Many federal, state, and local government agencies have a role in managing the rich and varied water resources within the Twin Cities metro area. The following list of agencies provides a brief description of their role in water resources management. Note: This is not meant to be an exhaustive list.
The EPA develops federal water quality criteria as well as sets and enforces national pollution control standards. The agency also provides an oversight role for state pollution control agencies.
The EPA's water home page offers a wide range of resources covering topics such as:
This agency is primarily responsible for collecting data on natural resources and the physical environment. This includes information on geological and biological resources, maps and mapping, water resources, earthquakes and other natural disasters.
In addition to their role in designing and managing construction projects for the U.S. Armed Forces, the corps has a role in designing, building and operating water resource and other civil works projects for maintaining navigable waterways and flood protection. The corps is also the main authority for permitting dredge and fill projects that affect wetlands.
The MPCA is responsible for statewide water quality planning, development of state water quality standards, monitoring environmental quality, and enforcing environmental regulations.
In addition to their role of managing Minnesota's fisheries, forests and park lands, the DNR has a significant role in managing the state's water resources. The department issues permits for both the appropriations of public waters and for projects that affect public waters. The DNR also administers floodplain and shoreland management programs.
The health department provides oversight for public water supply systems. It develops and enforces state drinking water standards and administers the well-head protection program. The health department is also responsible for collecting information regarding the concentration of bioaccumulative chemicals in fish and publishing fish consumption advisories.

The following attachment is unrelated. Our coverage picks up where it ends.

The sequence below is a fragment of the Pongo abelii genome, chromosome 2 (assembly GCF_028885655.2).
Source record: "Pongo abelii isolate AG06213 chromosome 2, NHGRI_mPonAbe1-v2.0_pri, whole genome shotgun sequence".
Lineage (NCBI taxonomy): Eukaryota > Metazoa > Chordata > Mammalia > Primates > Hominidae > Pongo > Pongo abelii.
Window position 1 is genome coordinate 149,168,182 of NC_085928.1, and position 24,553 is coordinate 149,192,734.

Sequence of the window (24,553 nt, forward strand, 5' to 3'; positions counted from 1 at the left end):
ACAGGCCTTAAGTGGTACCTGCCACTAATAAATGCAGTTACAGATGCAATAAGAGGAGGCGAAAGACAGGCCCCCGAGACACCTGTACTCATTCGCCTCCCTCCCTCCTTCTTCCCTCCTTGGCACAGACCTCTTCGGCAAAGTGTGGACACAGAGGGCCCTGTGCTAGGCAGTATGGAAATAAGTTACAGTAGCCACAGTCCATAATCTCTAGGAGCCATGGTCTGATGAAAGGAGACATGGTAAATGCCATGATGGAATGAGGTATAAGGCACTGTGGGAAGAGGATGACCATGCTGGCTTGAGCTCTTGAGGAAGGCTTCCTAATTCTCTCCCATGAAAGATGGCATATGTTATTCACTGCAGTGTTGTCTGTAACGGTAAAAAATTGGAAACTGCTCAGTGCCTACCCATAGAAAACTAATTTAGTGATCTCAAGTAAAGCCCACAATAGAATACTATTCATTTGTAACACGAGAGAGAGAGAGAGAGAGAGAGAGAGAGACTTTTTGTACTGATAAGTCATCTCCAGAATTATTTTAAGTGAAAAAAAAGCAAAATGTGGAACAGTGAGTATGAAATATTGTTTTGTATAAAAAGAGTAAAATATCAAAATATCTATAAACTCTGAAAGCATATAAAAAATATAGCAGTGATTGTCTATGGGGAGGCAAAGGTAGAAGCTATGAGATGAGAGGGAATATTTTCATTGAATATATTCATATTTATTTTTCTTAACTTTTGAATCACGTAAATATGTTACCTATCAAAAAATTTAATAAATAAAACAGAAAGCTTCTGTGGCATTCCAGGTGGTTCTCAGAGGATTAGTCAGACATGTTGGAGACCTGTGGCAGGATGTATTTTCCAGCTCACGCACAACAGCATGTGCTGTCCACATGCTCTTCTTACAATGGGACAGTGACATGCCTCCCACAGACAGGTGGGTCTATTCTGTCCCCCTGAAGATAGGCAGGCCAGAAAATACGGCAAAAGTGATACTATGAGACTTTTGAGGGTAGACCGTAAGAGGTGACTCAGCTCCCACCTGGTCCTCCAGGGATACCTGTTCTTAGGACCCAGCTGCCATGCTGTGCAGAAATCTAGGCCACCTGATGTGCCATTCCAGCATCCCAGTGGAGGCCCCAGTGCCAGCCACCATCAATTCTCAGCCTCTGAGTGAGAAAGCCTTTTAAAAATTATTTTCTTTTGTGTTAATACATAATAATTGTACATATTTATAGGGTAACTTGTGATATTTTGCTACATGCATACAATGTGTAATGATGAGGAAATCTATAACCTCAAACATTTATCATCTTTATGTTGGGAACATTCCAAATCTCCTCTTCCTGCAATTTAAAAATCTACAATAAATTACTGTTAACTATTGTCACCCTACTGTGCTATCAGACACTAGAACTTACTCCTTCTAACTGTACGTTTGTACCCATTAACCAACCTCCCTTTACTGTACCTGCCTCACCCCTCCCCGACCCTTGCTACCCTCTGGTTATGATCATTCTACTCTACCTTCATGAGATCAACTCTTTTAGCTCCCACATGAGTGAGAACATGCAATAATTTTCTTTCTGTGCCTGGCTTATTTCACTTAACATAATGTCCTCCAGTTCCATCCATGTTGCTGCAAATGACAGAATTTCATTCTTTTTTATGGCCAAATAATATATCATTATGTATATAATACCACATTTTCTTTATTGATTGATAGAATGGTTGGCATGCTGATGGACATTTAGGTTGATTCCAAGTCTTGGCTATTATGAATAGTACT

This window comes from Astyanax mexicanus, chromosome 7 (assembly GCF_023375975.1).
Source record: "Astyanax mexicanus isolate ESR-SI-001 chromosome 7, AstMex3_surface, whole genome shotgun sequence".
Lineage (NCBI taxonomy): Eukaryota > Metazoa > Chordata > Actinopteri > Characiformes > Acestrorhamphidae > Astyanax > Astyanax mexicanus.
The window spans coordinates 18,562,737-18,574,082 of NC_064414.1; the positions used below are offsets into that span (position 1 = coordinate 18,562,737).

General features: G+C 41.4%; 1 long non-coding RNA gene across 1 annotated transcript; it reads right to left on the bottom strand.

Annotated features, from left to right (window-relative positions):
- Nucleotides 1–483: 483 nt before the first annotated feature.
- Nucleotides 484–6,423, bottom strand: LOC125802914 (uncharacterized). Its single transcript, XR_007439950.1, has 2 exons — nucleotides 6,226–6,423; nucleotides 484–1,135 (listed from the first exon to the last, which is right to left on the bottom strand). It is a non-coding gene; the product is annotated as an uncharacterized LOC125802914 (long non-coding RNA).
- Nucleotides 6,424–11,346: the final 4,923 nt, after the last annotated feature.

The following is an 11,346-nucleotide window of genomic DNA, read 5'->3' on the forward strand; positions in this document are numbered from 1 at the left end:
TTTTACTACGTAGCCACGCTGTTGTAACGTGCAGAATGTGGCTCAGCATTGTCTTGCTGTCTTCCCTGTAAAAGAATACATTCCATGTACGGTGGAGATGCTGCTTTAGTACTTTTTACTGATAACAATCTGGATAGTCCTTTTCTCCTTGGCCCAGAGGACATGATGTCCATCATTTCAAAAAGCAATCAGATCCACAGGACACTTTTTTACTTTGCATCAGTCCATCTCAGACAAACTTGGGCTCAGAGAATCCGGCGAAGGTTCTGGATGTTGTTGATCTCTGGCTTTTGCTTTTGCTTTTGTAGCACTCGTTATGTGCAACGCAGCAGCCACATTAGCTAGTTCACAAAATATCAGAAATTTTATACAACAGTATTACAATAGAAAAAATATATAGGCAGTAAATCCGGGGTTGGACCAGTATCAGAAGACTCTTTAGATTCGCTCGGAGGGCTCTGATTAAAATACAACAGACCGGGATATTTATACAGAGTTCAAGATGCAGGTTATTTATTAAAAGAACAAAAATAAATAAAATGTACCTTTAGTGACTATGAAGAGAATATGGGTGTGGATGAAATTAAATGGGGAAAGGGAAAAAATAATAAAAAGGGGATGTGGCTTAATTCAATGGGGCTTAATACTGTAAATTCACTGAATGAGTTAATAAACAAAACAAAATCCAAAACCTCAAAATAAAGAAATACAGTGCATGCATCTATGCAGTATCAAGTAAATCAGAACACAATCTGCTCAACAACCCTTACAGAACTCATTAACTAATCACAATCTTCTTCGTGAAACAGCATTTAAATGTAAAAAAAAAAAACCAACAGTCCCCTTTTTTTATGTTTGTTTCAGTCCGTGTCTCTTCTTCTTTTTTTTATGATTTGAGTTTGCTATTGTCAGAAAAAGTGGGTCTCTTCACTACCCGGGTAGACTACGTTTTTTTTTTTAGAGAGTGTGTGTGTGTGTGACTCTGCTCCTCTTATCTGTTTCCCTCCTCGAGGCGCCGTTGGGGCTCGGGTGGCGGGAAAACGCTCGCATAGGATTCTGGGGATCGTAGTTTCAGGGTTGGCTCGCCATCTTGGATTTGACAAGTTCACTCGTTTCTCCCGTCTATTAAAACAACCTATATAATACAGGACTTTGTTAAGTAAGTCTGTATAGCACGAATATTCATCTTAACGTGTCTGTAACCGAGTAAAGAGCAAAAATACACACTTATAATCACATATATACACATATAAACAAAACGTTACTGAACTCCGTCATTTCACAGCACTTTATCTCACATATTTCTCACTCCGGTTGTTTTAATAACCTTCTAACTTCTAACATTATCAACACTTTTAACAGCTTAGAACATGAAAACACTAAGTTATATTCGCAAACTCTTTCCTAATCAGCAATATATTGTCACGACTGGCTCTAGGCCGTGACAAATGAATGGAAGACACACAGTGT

The board administers wetland and land conservation programs such as Reinvest in Minnesota (RIM) and the Conservation Reserve Program (CRP). The board provides oversight for local watershed planning agencies.
This department is primarily responsible for regulating agricultural activities that affect water resources.
With our focus on regional issues, the Met Council offers a unique perspective on water resource management issues. We look across municipal and county lines, providing a focus on how regional issues of land use, growth patterns, and regional services affect Twin Cities water resources.
We review and comment on the watershed plans prepared by watershed management organizations, as well as water management plans prepared by local units of government as a component of their comprehensive plans.
These districts are local units of government that manage and direct natural resource management programs at the local level. Districts work in both urban and rural settings, with landowners and with other units of government, to carry out a program for the conservation, use, and development of soil, water, and related resources. One crucial niche districts fill is providing soil and water conservation services to owners of private lands. Privately owned lands make up to 78% of the land surface in Minnesota. Managing these private lands, whether agriculture, forest, lakes, or urban, is key to Minnesota's quality of life.
Watershed organizations are local, special-purpose units of government that work to solve and prevent water-related problems. The boundaries of each organization follow those of a natural watershed and consist of land in which all water flows to one outlet. The districts are usually named after that watershed.
METRO AREA WATERSHED DISTRICTS
Model ordinances: stormwater
Model ordinances are created for municipal officials who want direction in regulating stormwater runoff. These models provide a valuable tool for communities developing stormwater ordinances. With careful adaptation of these models and diligent enforcement, growing cities should be able to prevent serious stormwater runoff issues.
University of Minnesota Extension uses a watershed approach that integrates the natural and social sciences (economics, evaluation, engagement, etc.) to help Minnesotans make informed decisions on water quality
. Working on issues like agriculture water quality, aquaculture, biodiversity, supply, habitat, and recreation, University of Minnesota researchers and Extension educators discover scientific answers to questions about protecting and improving water resources – helping homeowners, farmers, local decision-makers, construction managers, and landscape professionals address the challenges they face.
For questions or comments, please contact Judy Sventek at email@example.com or 651-602-1156.